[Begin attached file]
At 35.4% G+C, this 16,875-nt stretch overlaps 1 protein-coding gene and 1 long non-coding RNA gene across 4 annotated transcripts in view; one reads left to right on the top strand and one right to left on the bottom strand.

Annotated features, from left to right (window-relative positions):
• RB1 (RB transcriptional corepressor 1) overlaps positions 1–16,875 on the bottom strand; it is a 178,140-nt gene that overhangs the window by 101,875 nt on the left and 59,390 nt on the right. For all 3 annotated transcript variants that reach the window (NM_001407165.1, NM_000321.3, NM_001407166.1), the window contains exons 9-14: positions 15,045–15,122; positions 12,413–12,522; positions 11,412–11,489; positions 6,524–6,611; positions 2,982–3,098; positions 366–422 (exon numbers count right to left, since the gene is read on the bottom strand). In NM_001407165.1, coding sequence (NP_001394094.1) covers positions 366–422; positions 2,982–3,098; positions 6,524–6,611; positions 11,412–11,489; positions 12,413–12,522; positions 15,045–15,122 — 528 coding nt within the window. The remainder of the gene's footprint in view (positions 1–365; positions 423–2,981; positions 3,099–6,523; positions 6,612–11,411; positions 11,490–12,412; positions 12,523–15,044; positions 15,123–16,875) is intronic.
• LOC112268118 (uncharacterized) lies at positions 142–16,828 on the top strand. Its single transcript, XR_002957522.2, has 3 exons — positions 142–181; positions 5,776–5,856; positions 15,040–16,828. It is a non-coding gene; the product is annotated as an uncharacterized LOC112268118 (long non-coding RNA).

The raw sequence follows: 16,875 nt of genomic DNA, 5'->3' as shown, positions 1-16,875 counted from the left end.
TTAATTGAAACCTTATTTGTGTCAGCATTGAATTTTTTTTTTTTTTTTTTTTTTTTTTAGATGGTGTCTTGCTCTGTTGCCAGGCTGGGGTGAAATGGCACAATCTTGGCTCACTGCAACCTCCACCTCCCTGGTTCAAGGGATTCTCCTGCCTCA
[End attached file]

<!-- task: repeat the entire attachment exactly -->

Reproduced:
At 35.4% G+C, this 16,875-nt stretch overlaps 1 protein-coding gene and 1 long non-coding RNA gene across 4 annotated transcripts in view; one reads left to right on the top strand and one right to left on the bottom strand.

Annotated features, from left to right (window-relative positions):
• RB1 (RB transcriptional corepressor 1) overlaps positions 1–16,875 on the bottom strand; it is a 178,140-nt gene that overhangs the window by 101,875 nt on the left and 59,390 nt on the right. For all 3 annotated transcript variants that reach the window (NM_001407165.1, NM_000321.3, NM_001407166.1), the window contains exons 9-14: positions 15,045–15,122; positions 12,413–12,522; positions 11,412–11,489; positions 6,524–6,611; positions 2,982–3,098; positions 366–422 (exon numbers count right to left, since the gene is read on the bottom strand). In NM_001407165.1, coding sequence (NP_001394094.1) covers positions 366–422; positions 2,982–3,098; positions 6,524–6,611; positions 11,412–11,489; positions 12,413–12,522; positions 15,045–15,122 — 528 coding nt within the window. The remainder of the gene's footprint in view (positions 1–365; positions 423–2,981; positions 3,099–6,523; positions 6,612–11,411; positions 11,490–12,412; positions 12,523–15,044; positions 15,123–16,875) is intronic.
• LOC112268118 (uncharacterized) lies at positions 142–16,828 on the top strand. Its single transcript, XR_002957522.2, has 3 exons — positions 142–181; positions 5,776–5,856; positions 15,040–16,828. It is a non-coding gene; the product is annotated as an uncharacterized LOC112268118 (long non-coding RNA).

The raw sequence follows: 16,875 nt of genomic DNA, 5'->3' as shown, positions 1-16,875 counted from the left end.
TTAATTGAAACCTTATTTGTGTCAGCATTGAATTTTTTTTTTTTTTTTTTTTTTTTTTAGATGGTGTCTTGCTCTGTTGCCAGGCTGGGGTGAAATGGCACAATCTTGGCTCACTGCAACCTCCACCTCCCTGGTTCAAGGGATTCTCCTGCCTCA